Portland’s World Naked Bike Ride

Portlanders bare their love (and bodies) for bicycling at this annual bike ride.

nakedbikeride-jonathanmausA few of the thousands of participants in Portland's 2014 World Naked Bike Ride.

Every June, thousands of cyclists cruise commando through Portland streets as part of the World Naked Bike Ride, a global protest against oil dependency.

Jonathan Maus/BikePortland, www.bikeportland.org

Wearing a helmet is a great way to stay safe while bicycling — no one would argue with that. But what about the rest of a rider’s attire? For the undressed masses who streak through Portland each year during the World Naked Bike Ride, accoutrements are largely unnecessary. And besides, it’s much more fun to bike buck naked.

As a part of a worldwide protest against oil dependency, this annual event has seen Portlanders pedaling au natural every June since 2004. (Fun fact: Portland’s Naked Bike Ride is the world’s largest, drawing 10,000 people in 2015.) The route is kept secret, with only the starting point revealed in advance. Wherever the ride begins, the clothes come off and the body paint goes on, adding all sorts of flourishes to bicyclists’ birthday suits. Then, thousands of riders hit the roads, cruising commando through streets closed off to cars by (fully-clothed) Portland police officers. Never-nude medical personnel and bike mechanics are also on-hand, in case of emergencies.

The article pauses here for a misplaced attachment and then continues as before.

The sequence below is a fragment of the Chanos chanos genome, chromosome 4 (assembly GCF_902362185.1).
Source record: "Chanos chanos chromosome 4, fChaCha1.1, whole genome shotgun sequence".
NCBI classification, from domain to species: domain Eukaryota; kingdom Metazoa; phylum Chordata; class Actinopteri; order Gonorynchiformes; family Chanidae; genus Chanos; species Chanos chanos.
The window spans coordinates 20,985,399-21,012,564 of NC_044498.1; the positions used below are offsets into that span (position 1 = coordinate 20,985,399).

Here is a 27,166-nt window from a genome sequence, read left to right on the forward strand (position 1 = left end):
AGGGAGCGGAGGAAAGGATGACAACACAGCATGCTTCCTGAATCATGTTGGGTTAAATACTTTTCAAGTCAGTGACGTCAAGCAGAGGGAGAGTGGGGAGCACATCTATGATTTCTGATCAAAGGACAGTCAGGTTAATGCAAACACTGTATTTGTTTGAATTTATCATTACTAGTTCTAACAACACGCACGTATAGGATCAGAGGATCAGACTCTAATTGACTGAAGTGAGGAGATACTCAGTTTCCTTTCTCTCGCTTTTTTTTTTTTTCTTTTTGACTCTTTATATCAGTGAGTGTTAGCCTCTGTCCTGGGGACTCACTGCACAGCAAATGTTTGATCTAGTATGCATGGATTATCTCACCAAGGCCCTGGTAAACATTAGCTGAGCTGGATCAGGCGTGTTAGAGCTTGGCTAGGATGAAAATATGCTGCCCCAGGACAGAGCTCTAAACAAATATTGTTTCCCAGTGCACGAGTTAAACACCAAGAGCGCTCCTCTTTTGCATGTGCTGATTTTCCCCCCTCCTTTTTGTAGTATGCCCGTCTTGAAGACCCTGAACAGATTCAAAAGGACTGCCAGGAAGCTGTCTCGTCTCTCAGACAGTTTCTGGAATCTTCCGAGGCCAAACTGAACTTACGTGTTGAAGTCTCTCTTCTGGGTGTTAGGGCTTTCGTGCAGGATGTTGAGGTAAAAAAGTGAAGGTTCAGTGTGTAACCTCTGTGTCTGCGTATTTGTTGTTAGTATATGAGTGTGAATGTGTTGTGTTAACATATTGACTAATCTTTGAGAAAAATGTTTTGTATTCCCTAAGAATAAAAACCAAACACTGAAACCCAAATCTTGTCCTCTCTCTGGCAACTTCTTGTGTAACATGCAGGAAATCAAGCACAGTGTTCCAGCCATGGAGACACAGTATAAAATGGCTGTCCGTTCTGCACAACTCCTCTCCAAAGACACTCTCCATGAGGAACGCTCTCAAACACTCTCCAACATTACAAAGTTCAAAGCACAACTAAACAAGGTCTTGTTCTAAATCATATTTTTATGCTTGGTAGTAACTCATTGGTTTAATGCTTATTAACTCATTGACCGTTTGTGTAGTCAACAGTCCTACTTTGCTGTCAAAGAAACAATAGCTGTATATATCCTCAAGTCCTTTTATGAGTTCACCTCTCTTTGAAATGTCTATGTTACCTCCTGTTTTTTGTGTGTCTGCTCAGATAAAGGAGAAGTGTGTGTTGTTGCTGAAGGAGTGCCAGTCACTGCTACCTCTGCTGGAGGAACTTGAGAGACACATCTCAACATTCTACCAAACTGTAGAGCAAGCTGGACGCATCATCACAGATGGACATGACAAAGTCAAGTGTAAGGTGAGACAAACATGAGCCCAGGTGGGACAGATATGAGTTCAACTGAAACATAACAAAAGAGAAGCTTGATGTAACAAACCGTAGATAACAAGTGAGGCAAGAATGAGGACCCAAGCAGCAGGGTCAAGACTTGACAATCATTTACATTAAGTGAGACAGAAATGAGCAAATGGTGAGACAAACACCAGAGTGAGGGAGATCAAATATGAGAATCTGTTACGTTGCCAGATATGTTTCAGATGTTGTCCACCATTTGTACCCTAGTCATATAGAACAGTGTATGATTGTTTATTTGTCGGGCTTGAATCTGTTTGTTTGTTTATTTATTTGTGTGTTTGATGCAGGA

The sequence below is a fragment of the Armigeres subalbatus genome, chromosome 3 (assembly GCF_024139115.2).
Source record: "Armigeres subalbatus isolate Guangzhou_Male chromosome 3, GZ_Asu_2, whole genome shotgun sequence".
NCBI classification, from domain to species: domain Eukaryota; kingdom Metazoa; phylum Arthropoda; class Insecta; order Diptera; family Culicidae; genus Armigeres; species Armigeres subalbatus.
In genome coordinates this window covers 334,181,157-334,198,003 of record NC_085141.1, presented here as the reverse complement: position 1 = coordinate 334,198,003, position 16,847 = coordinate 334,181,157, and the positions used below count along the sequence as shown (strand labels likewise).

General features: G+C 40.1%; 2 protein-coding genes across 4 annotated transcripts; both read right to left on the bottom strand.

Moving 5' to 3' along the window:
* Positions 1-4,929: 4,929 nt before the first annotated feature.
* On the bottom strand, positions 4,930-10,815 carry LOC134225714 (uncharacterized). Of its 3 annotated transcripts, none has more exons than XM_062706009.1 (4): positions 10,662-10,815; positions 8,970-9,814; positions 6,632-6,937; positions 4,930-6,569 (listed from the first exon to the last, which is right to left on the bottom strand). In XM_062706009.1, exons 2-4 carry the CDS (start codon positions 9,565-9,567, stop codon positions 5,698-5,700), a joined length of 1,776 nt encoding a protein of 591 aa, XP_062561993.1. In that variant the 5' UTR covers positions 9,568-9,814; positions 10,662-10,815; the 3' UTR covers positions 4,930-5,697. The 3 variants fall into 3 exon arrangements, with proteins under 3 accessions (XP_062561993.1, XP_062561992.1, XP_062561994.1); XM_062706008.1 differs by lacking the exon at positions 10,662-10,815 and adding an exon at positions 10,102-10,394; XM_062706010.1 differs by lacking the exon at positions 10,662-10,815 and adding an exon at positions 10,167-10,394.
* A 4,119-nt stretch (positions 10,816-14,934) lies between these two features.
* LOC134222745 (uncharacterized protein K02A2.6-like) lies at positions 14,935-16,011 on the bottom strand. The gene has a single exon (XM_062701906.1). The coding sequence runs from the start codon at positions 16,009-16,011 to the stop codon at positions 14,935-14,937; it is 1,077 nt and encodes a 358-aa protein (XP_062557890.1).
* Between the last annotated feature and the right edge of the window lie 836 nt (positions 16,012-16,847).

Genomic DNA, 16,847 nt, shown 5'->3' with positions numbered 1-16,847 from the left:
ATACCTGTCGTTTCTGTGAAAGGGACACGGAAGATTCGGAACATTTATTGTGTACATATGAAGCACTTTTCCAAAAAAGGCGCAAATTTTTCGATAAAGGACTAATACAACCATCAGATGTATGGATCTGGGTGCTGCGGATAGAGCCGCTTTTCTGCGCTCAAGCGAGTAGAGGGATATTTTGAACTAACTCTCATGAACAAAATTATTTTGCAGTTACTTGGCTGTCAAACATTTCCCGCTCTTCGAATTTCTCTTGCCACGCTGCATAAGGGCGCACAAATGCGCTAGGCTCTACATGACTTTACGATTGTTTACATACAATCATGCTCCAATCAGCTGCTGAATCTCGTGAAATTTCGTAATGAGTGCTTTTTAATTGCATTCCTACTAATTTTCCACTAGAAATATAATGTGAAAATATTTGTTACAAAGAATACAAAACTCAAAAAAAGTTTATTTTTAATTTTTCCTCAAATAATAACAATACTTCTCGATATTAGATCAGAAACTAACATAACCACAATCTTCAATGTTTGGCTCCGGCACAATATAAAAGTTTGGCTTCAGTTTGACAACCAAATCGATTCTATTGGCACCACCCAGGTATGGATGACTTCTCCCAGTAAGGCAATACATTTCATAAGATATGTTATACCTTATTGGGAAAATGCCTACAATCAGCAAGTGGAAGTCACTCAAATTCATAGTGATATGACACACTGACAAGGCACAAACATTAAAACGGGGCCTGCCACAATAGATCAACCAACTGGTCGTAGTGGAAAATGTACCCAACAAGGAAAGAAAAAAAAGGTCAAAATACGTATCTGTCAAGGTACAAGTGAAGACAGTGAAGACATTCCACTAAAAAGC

Over the years, the ride has turned into a festive tradition, with after-parties giving bare bikers places to see and be seen. But don’t expect to find a scene full of looky-loos. Sure, there are threadbare tandems, unclad unicyclists and even recumbent bikers in the buff — but the event also has a no-nonsense approach and forbids alcohol use and inappropriate behavior, so everyone can feel safe and comfortable streaking through Portland with the wind at their, um, backs.

And with the unofficial motto of “as bare as you dare,” all manner of clothing and costume is allowed. Frankly, socks and shoes are smart, helmets and pads never hurt anyone, masks are popular for shy riders, and fanny packs aren’t all that embarrassing (for once). Just don’t roll in with your bike attached to a car — ride to the park or load your wheels onto a city bus — because burning fossil fuel en route to this event would be offensive.

Was this page helpful?

Please let us know how we can improve our site.


The Directory

Bike Culture

Bike Rental

Outdoor Adventures